Hotseat: Ruby Warrington

The author who inspired the sober curious movement discusses the art of mindful drinking.

Ruby Warrington is an author, an editor, a podcaster, a “book doula” and the creator of the self-publishing imprint Numinous Books. Yet she’s probably most famous for inspiring the sober curious movement with her 2018 book Sober Curious: The Blissful Sleep, Greater Focus, Deep Connection, and Limitless Presence Awaiting Us All on the Other Side of Alcohol.

Falling somewhere between abstinence and the tangential tease of a monthlong sobriety challenge, the sober curious movement offers a path for people who want to drink moderately and mindfully. It’s built on a simple and revelatory philosophy: that addiction isn’t the only reason to question the role alcohol plays in your life.

“I have seen people who never liked to drink, who never wanted to drink in the first place but felt a lot of social pressure to drink,” Warrington says. “I’ve seen them find new language and new ways to talk about the fact they don’t want to engage in drinking culture, and that’s been really nice to see.”

In 2023, discourse about Warrington is likely to revolve around her book Women Without Kids: The Revolutionary Rise of an Unsung Sisterhood, which will be published in March. But she took time to speak with WW about advancing the sober curious movement and guiding people through “a series of conversations about how to live a more conscious, connected and present life.” The interview has been edited and condensed for clarity.

WW: Have you seen this movement grow beyond the type of drinker you initially had in mind when you wrote the book?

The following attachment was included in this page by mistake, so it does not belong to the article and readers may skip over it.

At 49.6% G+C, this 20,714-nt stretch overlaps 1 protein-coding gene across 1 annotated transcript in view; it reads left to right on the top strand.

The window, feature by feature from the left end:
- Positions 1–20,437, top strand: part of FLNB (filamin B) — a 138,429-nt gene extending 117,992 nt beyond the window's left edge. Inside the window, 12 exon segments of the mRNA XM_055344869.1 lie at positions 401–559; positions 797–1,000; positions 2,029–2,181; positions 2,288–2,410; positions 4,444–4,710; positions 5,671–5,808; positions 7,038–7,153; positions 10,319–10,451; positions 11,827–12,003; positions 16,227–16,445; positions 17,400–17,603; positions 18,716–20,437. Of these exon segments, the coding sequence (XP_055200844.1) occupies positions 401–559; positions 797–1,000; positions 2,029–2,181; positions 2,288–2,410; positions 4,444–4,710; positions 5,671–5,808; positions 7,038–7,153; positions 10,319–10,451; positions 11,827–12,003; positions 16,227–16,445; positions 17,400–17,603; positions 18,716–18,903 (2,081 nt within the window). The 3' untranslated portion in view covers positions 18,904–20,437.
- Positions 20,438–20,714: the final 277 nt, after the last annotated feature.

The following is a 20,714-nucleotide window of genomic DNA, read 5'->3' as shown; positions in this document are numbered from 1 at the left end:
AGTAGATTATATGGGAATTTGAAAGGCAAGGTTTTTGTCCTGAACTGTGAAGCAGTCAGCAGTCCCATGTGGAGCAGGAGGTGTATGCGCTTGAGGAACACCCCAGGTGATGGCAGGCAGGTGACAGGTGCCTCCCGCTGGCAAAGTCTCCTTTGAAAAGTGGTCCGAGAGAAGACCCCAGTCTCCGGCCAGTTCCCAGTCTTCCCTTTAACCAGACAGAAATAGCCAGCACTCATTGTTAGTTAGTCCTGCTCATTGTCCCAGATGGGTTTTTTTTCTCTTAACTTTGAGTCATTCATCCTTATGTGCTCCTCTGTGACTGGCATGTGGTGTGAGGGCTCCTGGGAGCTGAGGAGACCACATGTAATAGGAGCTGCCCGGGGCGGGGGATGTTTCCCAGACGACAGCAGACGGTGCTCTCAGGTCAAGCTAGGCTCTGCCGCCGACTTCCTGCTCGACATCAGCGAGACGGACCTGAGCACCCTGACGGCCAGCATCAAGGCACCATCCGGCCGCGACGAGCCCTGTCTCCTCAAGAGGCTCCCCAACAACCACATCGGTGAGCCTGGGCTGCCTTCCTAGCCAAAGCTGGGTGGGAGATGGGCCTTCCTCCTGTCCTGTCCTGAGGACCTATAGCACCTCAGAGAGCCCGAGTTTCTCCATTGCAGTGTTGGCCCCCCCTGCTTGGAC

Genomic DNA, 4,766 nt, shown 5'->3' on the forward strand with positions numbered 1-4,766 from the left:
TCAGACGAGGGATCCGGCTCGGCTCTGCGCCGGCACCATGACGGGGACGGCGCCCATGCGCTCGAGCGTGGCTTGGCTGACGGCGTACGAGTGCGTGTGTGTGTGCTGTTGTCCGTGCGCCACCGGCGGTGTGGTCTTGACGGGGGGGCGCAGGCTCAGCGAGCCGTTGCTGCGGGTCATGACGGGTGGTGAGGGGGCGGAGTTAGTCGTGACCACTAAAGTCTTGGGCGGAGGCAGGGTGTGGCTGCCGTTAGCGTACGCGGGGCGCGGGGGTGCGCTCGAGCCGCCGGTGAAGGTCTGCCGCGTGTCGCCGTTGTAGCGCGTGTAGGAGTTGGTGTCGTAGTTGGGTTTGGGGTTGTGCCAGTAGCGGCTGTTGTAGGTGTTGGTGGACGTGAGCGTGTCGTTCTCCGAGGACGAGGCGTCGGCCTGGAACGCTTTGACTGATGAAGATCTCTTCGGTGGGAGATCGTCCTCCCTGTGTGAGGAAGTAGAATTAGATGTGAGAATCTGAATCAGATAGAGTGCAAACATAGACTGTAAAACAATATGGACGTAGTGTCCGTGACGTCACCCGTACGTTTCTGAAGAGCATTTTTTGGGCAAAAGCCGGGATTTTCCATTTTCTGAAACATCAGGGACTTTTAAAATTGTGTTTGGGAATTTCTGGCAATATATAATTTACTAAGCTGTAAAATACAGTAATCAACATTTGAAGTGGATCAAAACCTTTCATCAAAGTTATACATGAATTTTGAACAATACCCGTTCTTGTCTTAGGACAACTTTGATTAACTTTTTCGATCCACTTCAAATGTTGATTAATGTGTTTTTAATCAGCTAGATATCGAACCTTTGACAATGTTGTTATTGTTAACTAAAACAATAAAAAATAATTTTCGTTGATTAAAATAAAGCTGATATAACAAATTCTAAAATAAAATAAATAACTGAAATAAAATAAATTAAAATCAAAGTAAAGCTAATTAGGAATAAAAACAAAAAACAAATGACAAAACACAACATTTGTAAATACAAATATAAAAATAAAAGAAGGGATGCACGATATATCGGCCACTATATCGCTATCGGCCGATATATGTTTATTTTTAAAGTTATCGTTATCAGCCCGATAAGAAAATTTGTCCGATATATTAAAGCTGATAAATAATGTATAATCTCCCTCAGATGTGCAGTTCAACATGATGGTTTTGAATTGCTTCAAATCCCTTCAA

Ruby Warrington: I was really aiming to speak to what we might call “normal social drinkers” who also had questions around their drinking. “Was this too much alcohol, how much was too much, why am I under so much pressure to drink, what would it feel like if I didn’t drink?” And I feel like that would be the demographic that has identified most strongly with the sober curious movement, and that’s been very gratifying for me to see.

What other avenues are you exploring to get the message out and keep the movement growing?

There are two sober curious books out now: the original book, which lays out the full philosophy, and The Sober Curious Reset, which came out in 2020 and guides people through 100 days of not drinking with the goal of making a sustainable shift in their drinking habits.

But perhaps the place I’ve seen the movement growing is Facebook. There’s a Sober Curious Facebook group that’s growing in size all the time and now has 9,000 members and is an incredibly supportive private online group where people are sharing what it’s like to be sober curious. There’s very little conflict in that group. It’s one of the safest places I’ve experienced being online and one of the most supportive places.

What’s the most significant difference you’ve encountered between genders in reaction to your approach?

I think because I’m a woman more women gravitated initially to the movement, but I have seen more and more men get involved. There are more men joining the Facebook group as time goes by, and I really think that what I’m sharing, even though it’s through my lens, it’s applicable to anybody.

About your sober curious-themed events, you’ve touched on the social anxiety around not drinking. Are the events a way of getting people acclimated to socializing sober?

For anyone who is interested in starting a sober curious group, even starting it as a book group can be a good way to get people together. I think a lot of the time, it’s that social anxiety you mentioned which is incredibly prevalent and definitely one of the No. 1 reasons people use alcohol to socialize. If you can have some kind of activity or schedule or something to talk about, it’s an icebreaker.

Just put people in a room together with no alcohol and they’re going to get quite awkward and resort to boring small talk. But if you give people something to talk about, like in a book club, you can get past that “what to talk about” phase and you can start building some quite deep connections.

LISTEN: You can find episodes of the Sober Curious podcast at

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